‘Antiwar girl’ raises voice once again, condemns Russia-Ukraine war
Umut Erdem – ISTANBUL
A 28-year-old Turkish woman, who became known nationwide some 19 years ago for hanging “No To War” posters on her school walls, says she still feels the agony of wars in her heart, referring to the Russia-Ukraine conflict.
“I am very sorry for children of the world once again,” Merve Hoşafcı, who is now a freelance designer, said on March 14.
It was 2003 when the Iraq War started, and a form teacher in the capital Ankara asked his students to depict what they felt about the war.
Getting deeply influenced by TV footage showing the news about the Iraq War, Hoşafcı, who was just 9 years old at the time, prepared many posters and placards on which she wrote “No To War” and hung them on walls of her school.
The incident catapulted Hoşafcı into the country’s agenda but cost the form teacher dearly.
The schoolmaster back then accused the teacher of propaganda and started an investigation, which caused the teacher to get transferred to another school.
However, Hoşafçı got fame when many newspapers headlined the little girl as “Her ‘No To War’ stirred up trouble.”
Hoşafçı is now a university graduate living in the famous Aegean tourism hot spot Bodrum.
“When the Iraq War started, all I, as a child, thought was the children who were witnessing it. I was afraid that all the children of the world would face the same troubles they faced, too.”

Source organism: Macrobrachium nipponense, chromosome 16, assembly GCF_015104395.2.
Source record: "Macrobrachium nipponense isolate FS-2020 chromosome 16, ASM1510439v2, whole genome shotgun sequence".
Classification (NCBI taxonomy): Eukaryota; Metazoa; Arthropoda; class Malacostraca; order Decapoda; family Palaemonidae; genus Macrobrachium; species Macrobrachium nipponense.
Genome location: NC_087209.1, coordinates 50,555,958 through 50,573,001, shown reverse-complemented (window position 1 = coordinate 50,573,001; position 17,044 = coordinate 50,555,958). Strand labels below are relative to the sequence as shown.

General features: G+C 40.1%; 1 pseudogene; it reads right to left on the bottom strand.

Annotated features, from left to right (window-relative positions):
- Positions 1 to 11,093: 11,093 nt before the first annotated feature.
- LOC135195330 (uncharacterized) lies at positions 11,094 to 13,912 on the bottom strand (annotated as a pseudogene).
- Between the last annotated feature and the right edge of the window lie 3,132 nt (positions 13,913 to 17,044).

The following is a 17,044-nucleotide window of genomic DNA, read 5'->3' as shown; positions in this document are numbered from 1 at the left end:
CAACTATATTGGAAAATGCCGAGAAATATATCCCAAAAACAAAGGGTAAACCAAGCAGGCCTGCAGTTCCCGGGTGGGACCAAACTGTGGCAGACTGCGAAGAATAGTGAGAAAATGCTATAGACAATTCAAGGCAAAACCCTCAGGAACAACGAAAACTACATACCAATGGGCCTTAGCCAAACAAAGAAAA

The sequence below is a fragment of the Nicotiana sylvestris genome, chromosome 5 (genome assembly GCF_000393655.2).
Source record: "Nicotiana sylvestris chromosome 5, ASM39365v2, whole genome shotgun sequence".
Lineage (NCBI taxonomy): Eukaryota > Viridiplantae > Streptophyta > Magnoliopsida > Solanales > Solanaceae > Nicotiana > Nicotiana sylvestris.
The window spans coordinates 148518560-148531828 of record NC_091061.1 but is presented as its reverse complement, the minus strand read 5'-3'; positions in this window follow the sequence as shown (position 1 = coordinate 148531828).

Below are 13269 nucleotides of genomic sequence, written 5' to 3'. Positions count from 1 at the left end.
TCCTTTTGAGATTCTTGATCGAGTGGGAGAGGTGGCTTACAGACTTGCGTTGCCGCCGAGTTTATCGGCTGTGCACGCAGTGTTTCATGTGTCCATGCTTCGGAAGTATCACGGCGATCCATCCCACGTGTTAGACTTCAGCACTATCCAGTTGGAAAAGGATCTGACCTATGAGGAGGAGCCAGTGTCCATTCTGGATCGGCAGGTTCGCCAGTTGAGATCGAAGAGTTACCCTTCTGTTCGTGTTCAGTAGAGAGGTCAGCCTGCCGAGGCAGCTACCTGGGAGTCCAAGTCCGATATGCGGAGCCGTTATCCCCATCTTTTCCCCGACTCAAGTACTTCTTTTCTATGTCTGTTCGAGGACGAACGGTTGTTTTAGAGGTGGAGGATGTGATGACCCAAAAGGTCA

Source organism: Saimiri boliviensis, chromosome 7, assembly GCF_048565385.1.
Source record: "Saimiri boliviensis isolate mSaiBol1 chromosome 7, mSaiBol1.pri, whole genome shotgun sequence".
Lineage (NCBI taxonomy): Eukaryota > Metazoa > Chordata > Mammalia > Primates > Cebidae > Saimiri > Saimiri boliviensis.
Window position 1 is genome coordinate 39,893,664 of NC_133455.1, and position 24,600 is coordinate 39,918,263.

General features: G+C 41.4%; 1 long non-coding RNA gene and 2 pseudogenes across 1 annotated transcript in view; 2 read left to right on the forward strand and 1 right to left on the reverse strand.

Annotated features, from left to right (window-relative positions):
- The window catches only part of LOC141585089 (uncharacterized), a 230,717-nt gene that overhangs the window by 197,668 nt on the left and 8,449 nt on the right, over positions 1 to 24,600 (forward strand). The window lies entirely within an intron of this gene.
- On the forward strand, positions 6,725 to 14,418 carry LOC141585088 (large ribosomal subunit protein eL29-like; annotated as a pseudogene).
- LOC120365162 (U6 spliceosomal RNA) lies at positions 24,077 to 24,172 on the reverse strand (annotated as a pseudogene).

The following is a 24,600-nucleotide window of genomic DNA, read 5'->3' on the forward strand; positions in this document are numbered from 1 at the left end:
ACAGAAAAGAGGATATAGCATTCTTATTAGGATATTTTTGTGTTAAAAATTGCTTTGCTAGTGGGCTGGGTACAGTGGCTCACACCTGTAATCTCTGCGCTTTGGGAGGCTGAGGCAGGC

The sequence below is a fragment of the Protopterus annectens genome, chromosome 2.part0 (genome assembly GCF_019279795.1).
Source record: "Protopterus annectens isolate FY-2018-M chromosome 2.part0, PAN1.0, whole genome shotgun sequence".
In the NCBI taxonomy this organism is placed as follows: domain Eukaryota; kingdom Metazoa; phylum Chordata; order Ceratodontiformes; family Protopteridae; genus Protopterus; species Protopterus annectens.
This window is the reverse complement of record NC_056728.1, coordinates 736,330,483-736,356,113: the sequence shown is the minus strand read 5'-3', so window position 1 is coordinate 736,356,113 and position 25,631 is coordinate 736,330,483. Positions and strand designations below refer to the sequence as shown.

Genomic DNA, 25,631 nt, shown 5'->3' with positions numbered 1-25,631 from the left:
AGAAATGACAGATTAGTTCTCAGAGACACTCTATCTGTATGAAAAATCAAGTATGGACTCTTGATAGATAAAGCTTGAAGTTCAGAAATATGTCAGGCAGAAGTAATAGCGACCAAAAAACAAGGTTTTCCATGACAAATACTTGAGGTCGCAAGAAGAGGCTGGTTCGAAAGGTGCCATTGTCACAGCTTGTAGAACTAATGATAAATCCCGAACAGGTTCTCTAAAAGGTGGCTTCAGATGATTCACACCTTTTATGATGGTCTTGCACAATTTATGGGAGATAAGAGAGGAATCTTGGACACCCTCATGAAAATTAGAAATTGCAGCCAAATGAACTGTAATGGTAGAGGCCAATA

Saying that she designed “No To War” posters with “just goodwill,” Hoşafcı added, “Unfortunately, due to those posters, I found myself in a [bureaucratic] war. Inspectors came, syndicates intervened in, the teacher was suspended, and I was seen as an enemy.”
However, the bad image around her in the school turned upside down as soon as the press learned about it. “Letters, flowers and gifts starting coming to the school, with notes supporting me,” she said.
Some 19 years later, Hoşafcı is once again broken-hearted due to the Russian invasion of Ukraine. “We see a war again after two decades when there is so much space in the earth for all of us to survive together,” Hoşafcı said. “That 9-year-old girl had hopes. But now, as the 28-year-old woman, I am losing hope,” she added.
When asked if she would do the same thing today, she replied with no hesitation, “I would if I could.”
She stated that she “feels sorrow for all the children of the world.”